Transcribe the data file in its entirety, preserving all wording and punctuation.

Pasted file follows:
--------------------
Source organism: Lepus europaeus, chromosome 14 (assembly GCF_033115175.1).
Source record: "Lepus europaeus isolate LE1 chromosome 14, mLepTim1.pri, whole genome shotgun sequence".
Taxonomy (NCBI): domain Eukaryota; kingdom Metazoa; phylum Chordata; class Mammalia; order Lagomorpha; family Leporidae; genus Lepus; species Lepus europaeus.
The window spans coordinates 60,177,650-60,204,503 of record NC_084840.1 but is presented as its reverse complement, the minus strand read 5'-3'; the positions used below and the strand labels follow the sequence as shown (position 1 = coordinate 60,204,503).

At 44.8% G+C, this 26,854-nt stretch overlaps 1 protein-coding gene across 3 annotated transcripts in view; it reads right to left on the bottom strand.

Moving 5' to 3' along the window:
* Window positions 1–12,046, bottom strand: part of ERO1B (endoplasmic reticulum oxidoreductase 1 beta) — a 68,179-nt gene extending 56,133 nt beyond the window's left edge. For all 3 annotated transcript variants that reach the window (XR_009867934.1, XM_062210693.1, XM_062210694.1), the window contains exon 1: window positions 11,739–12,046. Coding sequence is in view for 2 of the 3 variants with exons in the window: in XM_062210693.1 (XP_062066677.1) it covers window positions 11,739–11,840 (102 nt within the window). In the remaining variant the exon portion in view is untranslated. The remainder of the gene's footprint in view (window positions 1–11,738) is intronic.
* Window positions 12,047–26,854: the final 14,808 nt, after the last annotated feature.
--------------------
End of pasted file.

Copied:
Source organism: Lepus europaeus, chromosome 14 (assembly GCF_033115175.1).
Source record: "Lepus europaeus isolate LE1 chromosome 14, mLepTim1.pri, whole genome shotgun sequence".
Taxonomy (NCBI): domain Eukaryota; kingdom Metazoa; phylum Chordata; class Mammalia; order Lagomorpha; family Leporidae; genus Lepus; species Lepus europaeus.
The window spans coordinates 60,177,650-60,204,503 of record NC_084840.1 but is presented as its reverse complement, the minus strand read 5'-3'; the positions used below and the strand labels follow the sequence as shown (position 1 = coordinate 60,204,503).

At 44.8% G+C, this 26,854-nt stretch overlaps 1 protein-coding gene across 3 annotated transcripts in view; it reads right to left on the bottom strand.

Moving 5' to 3' along the window:
* Window positions 1–12,046, bottom strand: part of ERO1B (endoplasmic reticulum oxidoreductase 1 beta) — a 68,179-nt gene extending 56,133 nt beyond the window's left edge. For all 3 annotated transcript variants that reach the window (XR_009867934.1, XM_062210693.1, XM_062210694.1), the window contains exon 1: window positions 11,739–12,046. Coding sequence is in view for 2 of the 3 variants with exons in the window: in XM_062210693.1 (XP_062066677.1) it covers window positions 11,739–11,840 (102 nt within the window). In the remaining variant the exon portion in view is untranslated. The remainder of the gene's footprint in view (window positions 1–11,738) is intronic.
* Window positions 12,047–26,854: the final 14,808 nt, after the last annotated feature.